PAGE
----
He testified that marijuana induces homicidal mania and so forth, but it was not Anslinger who designed the complicated prohibitive-tax strategy. That maneuver was thought up by the Treasury Department’s top lawyer, Herman Oliphant. Nor was Anslinger called back to refute William Woodward of the American Medical Association, who argued that a federal prohibition was uncalled for.
Note: it’s important to explain the reason I called Anslinger a racist. He was infamous for hismisguided disgusting and bigoted quotes of the era. Why FDR ever picked this guy is beyond me. But they are what they are. And he was what he was.
“Reefer makes darkies think they’re as good as white men,” said Anslinger. “The primary reason to outlaw marijuana is the effect it has on the degenerative races.”
To make sure no one missed his point, Anslinger went on to offer a profile of the average marijuana toker.
“Most are Negroes, Hispanics. Filipinos and entertainers. Their satanic music, jazz and swing, result from smoking marijuana. This marijuana makes White women to seek sexual relations with Negroes, entertainers, and any others.”
In the transcript of the hearing, Vinson comes across as an effective prosecutor committed to getting the prohibitive-tax bill enacted, while Anslinger seems like a carnival pitch man—yowza, yowza, yowza. Both men were carrying water for the Treasury Department, which had drafted the prohibition bill and was asking Congress to impose it on the nation.When the final curtain fell in my imaginary drama, the actual villain seemed to be Vinson, not Anslinger. As I was mulling over the implications, Dave West referred me to his eye-opening essay, “Low, Dishonest Decade,” published in 1999. West, who has a PhD in plant breeding and genetics, spent most of his career as a geneticist/breeder of “corporate maize” (his term). He pioneered the application of molecular markers in crop breeding.
In his essay, West argues that Anslinger did not push through federal legislation to enact prohibition with backing from Hearst, DuPont and Andrew Mellon. (the DuPont’s banker, Republican Secretary of the Treasury from 1921 to 1933, and the man who appointed Anslinger to run the Federal Bureau of Narcotics in 1930)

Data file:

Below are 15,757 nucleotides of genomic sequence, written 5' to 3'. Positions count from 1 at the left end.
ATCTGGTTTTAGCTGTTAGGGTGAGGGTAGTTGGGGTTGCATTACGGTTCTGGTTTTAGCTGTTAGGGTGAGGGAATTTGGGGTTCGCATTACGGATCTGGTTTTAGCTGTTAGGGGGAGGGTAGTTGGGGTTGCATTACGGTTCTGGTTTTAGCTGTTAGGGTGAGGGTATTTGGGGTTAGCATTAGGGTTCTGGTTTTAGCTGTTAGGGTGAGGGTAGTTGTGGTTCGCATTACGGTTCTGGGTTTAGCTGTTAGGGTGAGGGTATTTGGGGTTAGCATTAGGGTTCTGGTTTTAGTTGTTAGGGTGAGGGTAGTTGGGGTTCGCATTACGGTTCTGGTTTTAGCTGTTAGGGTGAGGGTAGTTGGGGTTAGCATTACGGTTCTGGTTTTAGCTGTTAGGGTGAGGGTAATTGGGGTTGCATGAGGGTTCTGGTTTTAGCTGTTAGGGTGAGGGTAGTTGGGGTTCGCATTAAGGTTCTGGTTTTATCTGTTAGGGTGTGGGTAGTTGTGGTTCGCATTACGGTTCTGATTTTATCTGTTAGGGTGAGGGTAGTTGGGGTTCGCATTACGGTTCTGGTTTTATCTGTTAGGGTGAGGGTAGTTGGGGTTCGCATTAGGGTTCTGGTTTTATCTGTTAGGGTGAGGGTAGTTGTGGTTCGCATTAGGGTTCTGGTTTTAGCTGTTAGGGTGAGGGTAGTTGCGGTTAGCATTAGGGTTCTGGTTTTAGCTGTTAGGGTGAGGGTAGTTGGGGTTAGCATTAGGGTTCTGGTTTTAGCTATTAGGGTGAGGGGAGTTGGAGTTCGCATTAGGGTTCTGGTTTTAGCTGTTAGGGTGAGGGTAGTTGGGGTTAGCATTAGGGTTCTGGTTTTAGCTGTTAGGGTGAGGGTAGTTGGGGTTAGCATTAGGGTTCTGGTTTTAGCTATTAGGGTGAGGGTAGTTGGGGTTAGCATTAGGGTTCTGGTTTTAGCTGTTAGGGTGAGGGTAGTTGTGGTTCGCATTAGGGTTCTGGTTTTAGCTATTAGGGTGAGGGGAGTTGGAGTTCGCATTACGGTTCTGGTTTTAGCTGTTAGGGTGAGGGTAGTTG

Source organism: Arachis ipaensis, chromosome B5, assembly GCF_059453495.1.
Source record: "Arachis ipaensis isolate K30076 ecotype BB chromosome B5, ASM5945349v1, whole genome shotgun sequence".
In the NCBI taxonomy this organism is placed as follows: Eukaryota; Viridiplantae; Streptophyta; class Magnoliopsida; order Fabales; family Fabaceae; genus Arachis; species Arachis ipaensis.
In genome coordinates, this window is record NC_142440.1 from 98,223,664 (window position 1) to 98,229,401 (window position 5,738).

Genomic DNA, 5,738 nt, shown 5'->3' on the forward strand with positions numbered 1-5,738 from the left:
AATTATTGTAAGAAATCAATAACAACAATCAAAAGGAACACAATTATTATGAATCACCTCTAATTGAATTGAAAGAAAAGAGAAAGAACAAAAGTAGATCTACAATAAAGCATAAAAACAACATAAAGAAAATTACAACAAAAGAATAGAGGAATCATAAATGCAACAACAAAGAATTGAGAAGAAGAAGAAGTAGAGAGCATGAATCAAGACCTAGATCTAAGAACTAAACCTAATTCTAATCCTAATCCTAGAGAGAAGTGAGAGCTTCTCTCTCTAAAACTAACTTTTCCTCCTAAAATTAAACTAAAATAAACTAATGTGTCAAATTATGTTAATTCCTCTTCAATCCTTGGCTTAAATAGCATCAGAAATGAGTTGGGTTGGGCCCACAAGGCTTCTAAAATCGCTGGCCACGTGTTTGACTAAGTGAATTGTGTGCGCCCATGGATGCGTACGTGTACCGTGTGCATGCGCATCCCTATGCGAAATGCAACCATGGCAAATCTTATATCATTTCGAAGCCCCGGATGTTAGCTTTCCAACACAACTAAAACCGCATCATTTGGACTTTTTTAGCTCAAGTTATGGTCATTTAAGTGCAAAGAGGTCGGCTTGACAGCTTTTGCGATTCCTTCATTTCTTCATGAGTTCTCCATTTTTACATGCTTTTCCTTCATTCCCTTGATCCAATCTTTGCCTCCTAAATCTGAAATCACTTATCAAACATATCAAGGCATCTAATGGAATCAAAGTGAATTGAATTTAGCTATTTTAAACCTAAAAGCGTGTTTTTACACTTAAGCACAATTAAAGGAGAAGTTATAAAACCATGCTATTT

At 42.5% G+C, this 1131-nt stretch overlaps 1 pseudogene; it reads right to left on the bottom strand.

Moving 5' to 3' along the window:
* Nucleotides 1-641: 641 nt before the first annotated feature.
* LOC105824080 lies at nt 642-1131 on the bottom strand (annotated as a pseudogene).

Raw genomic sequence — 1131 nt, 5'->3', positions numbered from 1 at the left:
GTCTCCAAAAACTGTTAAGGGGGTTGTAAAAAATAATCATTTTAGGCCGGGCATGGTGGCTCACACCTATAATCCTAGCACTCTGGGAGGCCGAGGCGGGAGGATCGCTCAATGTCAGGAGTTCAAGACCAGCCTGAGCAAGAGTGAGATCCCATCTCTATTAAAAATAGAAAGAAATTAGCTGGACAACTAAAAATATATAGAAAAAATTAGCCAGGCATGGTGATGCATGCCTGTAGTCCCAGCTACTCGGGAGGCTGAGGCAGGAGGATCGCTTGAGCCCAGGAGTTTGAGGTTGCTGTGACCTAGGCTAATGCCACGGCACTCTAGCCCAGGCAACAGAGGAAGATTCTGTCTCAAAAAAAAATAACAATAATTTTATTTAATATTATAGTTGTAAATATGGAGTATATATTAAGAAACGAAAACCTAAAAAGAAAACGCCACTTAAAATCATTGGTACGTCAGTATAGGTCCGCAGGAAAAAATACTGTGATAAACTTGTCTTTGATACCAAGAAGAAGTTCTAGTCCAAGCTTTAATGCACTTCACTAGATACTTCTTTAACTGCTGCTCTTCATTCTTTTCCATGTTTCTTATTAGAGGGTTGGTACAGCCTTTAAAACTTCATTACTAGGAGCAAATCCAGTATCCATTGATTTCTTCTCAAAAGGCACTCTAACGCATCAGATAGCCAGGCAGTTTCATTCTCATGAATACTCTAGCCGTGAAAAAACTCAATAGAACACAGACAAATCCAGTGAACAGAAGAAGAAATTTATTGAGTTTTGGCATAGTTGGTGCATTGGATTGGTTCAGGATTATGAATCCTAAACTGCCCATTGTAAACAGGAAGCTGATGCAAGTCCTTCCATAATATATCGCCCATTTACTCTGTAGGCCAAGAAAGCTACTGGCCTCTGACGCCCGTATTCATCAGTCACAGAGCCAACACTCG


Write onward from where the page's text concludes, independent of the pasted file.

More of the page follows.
A conspiracy involving Hearst, Du Pont and Mellon was posited by Jack Herer, the man who in the 1980s discovered the suppressed history of hemp, its multiple uses and its economic potential. Herer shared his findings in a collage of documentation called The Emperor Wears no Clothes. Herer’s admirers should be open-minded about West’s take on the federal prohibition. Herer’s revelations and accomplishments are of an order of magnitude that won’t be reduced if his theory of three rich Republicans masterminding prohibition doesn’t pan out.
Alternatively, West suggests a leadership role in the prohibition of hemp for Henry Morgenthau, Jr., FDR’s secretary of the Treasury from 1934 to 1945. (After FDR died, Harry Truman replaced Morgenthau with the above-mentioned Fred Vinson.)
Morgenthau was well aware of the Nazi threat and the strong isolationist sentiment that could keep the administration from intervening on behalf of European Jews. He was tracking the expanding network of Nazi front groups in this country, and the German-American Bund. There were German-American hemp farmers in contact with Henry Ford, a leading anti-Semite. Morgenthau must have suspected they were associated with the Bund and wanted to keep tabs on them. As secretary of the treasury, Morgenthau was in charge of the Federal Bureau of Narcotics, which had law-enforcement and domestic-surveillance capabilities. Its commissioner, Harry Anslinger, was an ambitious bureaucrat out to maximize his agency’s power. West’s theory is that Morgenthau orchestrated the federal prohibition and that Anslinger’s railing against marijuana was part of the play.
It is logical that the head honcho called the shots. In an interview in 1970, Anslinger himself told David Musto that Morgenthau wanted the ban in response to pressure from law enforcement in several states. But Morgenthau never wanted those reasons to become public information. The Treasury Department oversaw the entire process, according to the transcript of a congressional hearing on prohibition.
In a paper on the 1937 Marijuana Tax Act that ran in the Archives of General Psychiatry (and was reprinted by Tod Mikuriya in Marijuana Medical Papers), Musto wrote, “The hearings before the House were held in late April and early May. They were curious events. The Treasury’s presentation to Congress has been adequately described many times, although no retelling has equaled reading the original transcript.”
To me, this is sheer madness. Hemp (and all its byproducts) has the potential to be the biggest driver of a boom economy we’ve seen in this country in decades, if not centuries. Every aspect of its versatility is far superior to the corresponding alternatives were using now. Industrialized, together, — hemp and its intoxicating cousin marijuana — could improve our lives in many, many ways, potentially creating millions of jobs as well.
And the life improvements also pertain to recreational use: